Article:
The Big Beasts Of The U.K. Listed Sector Have Performed Badly And It Could Get Worse
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An investor in the U.K. listed real estate sector in the autumn of 2007, when the credit crunch first started to take hold, would have made more money picking smaller companies rather than the industry's biggest names.
Data from the European Public Real Estate Association shows size has no correlation with success when it comes to returns for shareholders, with the U.K.’s biggest list company, Landsec, the second-worst performer and Intu, Segro, Hammerson and British Land in the top 11 worst.
The discount to net asset value at which a lot of the bigger names currently trade indicates the stock market thinks things are going to get worse before they get better.
Here are the best and worst performers in terms of shareholder total return over the past decade, the companies with the biggest premiums and discounts to NAV, and indication of where the market thinks values are headed.
Primary Health Properties: 19% shareholder total return over the past 10 years
Primary Health has built up a portfolio of primary healthcare facilities valued at £1.3B. Investors have looked favourably on the company with an average lease length of 13 years with most of the income paid by the government and a dividend that has risen steadily year-on-year.
Safestore: 14% total return
Self-storage is having a day in the sun with both Safestore and Big Yellow having massively higher premiums to NAV than any other company in the sector. A combination of cyclical and structural demand has seen Safestore provide a higher dividend yield than other REITs.
Shaftesbury: 10% total return
Shaftesbury is consistently among the best-performing REITs in the U.K., with its combination of a well-managed, irreplaceable West End portfolio including Carnaby Street. It has not hurt that it it is constantly the subject of takeover speculation.
Palace Capital: -43% total return over 10 years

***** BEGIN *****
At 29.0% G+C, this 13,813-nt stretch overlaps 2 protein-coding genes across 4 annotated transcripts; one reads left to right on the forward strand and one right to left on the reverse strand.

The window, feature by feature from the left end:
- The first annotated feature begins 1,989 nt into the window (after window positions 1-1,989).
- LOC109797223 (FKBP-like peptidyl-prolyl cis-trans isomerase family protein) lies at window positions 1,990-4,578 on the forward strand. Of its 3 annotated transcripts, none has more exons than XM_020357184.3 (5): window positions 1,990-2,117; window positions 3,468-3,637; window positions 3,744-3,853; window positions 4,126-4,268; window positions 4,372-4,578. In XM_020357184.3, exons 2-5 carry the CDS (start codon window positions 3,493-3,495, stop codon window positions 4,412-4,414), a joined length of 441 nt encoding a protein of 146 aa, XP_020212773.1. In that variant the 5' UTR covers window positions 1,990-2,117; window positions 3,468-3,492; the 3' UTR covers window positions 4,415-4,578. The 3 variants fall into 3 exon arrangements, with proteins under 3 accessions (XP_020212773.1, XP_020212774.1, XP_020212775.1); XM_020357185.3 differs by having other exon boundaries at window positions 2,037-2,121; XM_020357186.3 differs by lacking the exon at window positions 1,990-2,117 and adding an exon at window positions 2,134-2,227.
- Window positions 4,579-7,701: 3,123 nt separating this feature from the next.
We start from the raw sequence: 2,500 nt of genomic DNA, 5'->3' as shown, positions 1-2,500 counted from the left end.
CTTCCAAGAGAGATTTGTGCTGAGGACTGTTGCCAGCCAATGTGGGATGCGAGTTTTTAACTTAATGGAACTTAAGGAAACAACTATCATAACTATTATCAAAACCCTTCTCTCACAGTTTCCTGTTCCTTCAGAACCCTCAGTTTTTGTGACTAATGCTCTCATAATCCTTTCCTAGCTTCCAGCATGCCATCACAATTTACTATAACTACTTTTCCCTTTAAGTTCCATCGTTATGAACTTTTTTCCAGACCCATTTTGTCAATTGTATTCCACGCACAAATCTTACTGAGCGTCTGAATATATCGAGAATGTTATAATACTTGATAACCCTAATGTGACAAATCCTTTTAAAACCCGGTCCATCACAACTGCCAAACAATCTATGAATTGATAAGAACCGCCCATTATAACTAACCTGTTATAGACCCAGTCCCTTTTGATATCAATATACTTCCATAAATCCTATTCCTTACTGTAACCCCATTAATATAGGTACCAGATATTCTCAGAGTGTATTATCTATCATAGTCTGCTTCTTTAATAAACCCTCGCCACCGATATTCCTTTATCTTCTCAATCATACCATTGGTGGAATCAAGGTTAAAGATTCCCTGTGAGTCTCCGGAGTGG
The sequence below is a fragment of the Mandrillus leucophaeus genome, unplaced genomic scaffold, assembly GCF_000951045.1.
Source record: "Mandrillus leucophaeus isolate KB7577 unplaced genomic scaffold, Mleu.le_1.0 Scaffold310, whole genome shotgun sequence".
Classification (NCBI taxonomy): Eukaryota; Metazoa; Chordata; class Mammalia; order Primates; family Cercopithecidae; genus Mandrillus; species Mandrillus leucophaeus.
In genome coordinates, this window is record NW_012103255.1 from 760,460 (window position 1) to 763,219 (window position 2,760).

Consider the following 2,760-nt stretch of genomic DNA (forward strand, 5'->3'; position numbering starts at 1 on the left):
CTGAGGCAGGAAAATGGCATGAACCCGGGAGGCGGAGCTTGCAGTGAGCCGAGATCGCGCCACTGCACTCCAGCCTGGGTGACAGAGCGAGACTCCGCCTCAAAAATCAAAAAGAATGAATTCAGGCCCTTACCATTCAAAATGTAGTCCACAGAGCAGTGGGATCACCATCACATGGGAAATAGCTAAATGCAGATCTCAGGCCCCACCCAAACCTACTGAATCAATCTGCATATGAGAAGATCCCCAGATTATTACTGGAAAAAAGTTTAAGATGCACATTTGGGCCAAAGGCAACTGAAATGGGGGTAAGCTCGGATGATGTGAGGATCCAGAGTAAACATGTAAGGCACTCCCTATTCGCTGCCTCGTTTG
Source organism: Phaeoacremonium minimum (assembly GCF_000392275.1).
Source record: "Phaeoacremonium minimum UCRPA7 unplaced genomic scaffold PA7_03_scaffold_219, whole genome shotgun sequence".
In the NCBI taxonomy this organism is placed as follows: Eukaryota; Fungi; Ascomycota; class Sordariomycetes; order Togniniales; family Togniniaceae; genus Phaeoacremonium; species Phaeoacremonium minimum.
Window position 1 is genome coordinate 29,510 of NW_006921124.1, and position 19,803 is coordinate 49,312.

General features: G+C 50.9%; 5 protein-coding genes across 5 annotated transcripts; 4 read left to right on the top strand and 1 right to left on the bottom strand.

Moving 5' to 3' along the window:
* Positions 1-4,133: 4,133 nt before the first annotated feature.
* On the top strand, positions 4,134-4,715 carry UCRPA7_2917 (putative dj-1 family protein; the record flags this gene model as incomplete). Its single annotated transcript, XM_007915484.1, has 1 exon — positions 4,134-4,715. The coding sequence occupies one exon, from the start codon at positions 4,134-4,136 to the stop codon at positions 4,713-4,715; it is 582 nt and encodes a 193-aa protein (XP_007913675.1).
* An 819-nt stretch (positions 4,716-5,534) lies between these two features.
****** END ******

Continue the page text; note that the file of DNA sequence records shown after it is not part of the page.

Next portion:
Being a small diversified company with just £183M in assets in primarily regional locations means investors have not looked favourably on Palace Capital.
Landsec: -37% total return
The biggest property company in the U.K. has the second-worst total return over the last decade. The two sectors in which it invests are the two that investors dislike the most at the moment — regional shopping centres and London offices — and in spite of big transactions like the £1.3B Walkie Talkie, investors are sellers rather than buyers at the moment.
Healthcare is seen as a sector with positive demographics but while Primary Health Properties is top of the charts for performance MedicX is near the bottom, with a smaller portfolio and external manager making it less appealing to investors.
Biggest premiums to net asset value
Safestore, 48% and Big Yellow, 45%
Self-storage companies have performed strongly recently, but the stock market is indicating the underlying value of their assets and income is set to rise dramatically, with both trading at premiums vastly higher than the rest of the sector. It is seen as a sector with high barriers to entry where income can grow because of relatively scarce supply and increasing demand from a population living in ever smaller houses.
LondonMetric - 21%
LondonMetric Chief Executive Andrew Jones explained to Bisnow how he had changed his company from a retail specialist to a leader in logistics, and also learned to chill out and stop buying and selling to focus on income. The market has rewarded him with one of the largest premiums in the sector.
Simon Property offered 400p a share to buy Intu in 2010, an offer that the board rejected because it felt the company was worth more than 600p a share. Today the shares stand at 197p, a discount to net asset value of more than 50%. That is partly a result of the negative sentiment toward retail, but it is worth noting it is significantly higher than fellow shopping centre specialist Hammerson.
Deajan Holdings: -41%
Deajan is majority owned by the Freshwater family and its share price often lags peers because of its smaller than average free float and the fact that as an investor in both the U.K. and U.S. it has a unique strategic focus.
Landsec and Helical Bar: -37%
Landsec has lagged the sector in terms of shareholder total returns over the past 10 years and the market is indicating the value of its portfolio will continue to fall. Helical Bar increased its focus on London after the financial crisis, which paid off during the capital’s resurgence but is less helpful now investors are worried about the value of London offices.